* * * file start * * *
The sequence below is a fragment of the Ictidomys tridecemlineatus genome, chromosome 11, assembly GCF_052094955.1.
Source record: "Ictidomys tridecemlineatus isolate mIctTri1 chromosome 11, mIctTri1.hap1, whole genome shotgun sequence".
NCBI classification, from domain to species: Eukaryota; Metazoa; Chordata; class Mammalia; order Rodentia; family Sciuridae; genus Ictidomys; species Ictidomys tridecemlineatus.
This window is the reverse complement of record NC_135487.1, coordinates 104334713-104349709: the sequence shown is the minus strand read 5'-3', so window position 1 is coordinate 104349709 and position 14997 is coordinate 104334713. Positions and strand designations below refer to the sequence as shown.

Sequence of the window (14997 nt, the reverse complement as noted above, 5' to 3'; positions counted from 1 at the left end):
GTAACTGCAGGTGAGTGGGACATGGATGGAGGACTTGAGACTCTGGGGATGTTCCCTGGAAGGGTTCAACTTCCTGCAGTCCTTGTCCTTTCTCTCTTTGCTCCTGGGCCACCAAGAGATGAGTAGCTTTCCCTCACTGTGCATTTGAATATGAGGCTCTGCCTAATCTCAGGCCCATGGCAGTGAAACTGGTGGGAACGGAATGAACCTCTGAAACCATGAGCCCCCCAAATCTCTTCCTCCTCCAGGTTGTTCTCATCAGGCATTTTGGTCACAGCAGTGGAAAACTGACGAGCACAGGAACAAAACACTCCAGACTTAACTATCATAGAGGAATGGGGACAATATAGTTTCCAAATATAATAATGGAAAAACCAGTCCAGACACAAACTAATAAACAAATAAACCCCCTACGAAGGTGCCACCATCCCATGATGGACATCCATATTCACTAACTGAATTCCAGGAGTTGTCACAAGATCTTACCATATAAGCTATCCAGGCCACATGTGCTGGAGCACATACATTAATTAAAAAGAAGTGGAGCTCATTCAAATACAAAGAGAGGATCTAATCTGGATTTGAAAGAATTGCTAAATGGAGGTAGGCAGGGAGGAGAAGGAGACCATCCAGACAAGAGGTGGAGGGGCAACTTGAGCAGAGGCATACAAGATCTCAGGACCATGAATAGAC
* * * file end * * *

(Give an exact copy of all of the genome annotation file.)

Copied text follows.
The sequence below is a fragment of the Ictidomys tridecemlineatus genome, chromosome 11, assembly GCF_052094955.1.
Source record: "Ictidomys tridecemlineatus isolate mIctTri1 chromosome 11, mIctTri1.hap1, whole genome shotgun sequence".
NCBI classification, from domain to species: Eukaryota; Metazoa; Chordata; class Mammalia; order Rodentia; family Sciuridae; genus Ictidomys; species Ictidomys tridecemlineatus.
This window is the reverse complement of record NC_135487.1, coordinates 104334713-104349709: the sequence shown is the minus strand read 5'-3', so window position 1 is coordinate 104349709 and position 14997 is coordinate 104334713. Positions and strand designations below refer to the sequence as shown.

Sequence of the window (14997 nt, the reverse complement as noted above, 5' to 3'; positions counted from 1 at the left end):
GTAACTGCAGGTGAGTGGGACATGGATGGAGGACTTGAGACTCTGGGGATGTTCCCTGGAAGGGTTCAACTTCCTGCAGTCCTTGTCCTTTCTCTCTTTGCTCCTGGGCCACCAAGAGATGAGTAGCTTTCCCTCACTGTGCATTTGAATATGAGGCTCTGCCTAATCTCAGGCCCATGGCAGTGAAACTGGTGGGAACGGAATGAACCTCTGAAACCATGAGCCCCCCAAATCTCTTCCTCCTCCAGGTTGTTCTCATCAGGCATTTTGGTCACAGCAGTGGAAAACTGACGAGCACAGGAACAAAACACTCCAGACTTAACTATCATAGAGGAATGGGGACAATATAGTTTCCAAATATAATAATGGAAAAACCAGTCCAGACACAAACTAATAAACAAATAAACCCCCTACGAAGGTGCCACCATCCCATGATGGACATCCATATTCACTAACTGAATTCCAGGAGTTGTCACAAGATCTTACCATATAAGCTATCCAGGCCACATGTGCTGGAGCACATACATTAATTAAAAAGAAGTGGAGCTCATTCAAATACAAAGAGAGGATCTAATCTGGATTTGAAAGAATTGCTAAATGGAGGTAGGCAGGGAGGAGAAGGAGACCATCCAGACAAGAGGTGGAGGGGCAACTTGAGCAGAGGCATACAAGATCTCAGGACCATGAATAGAC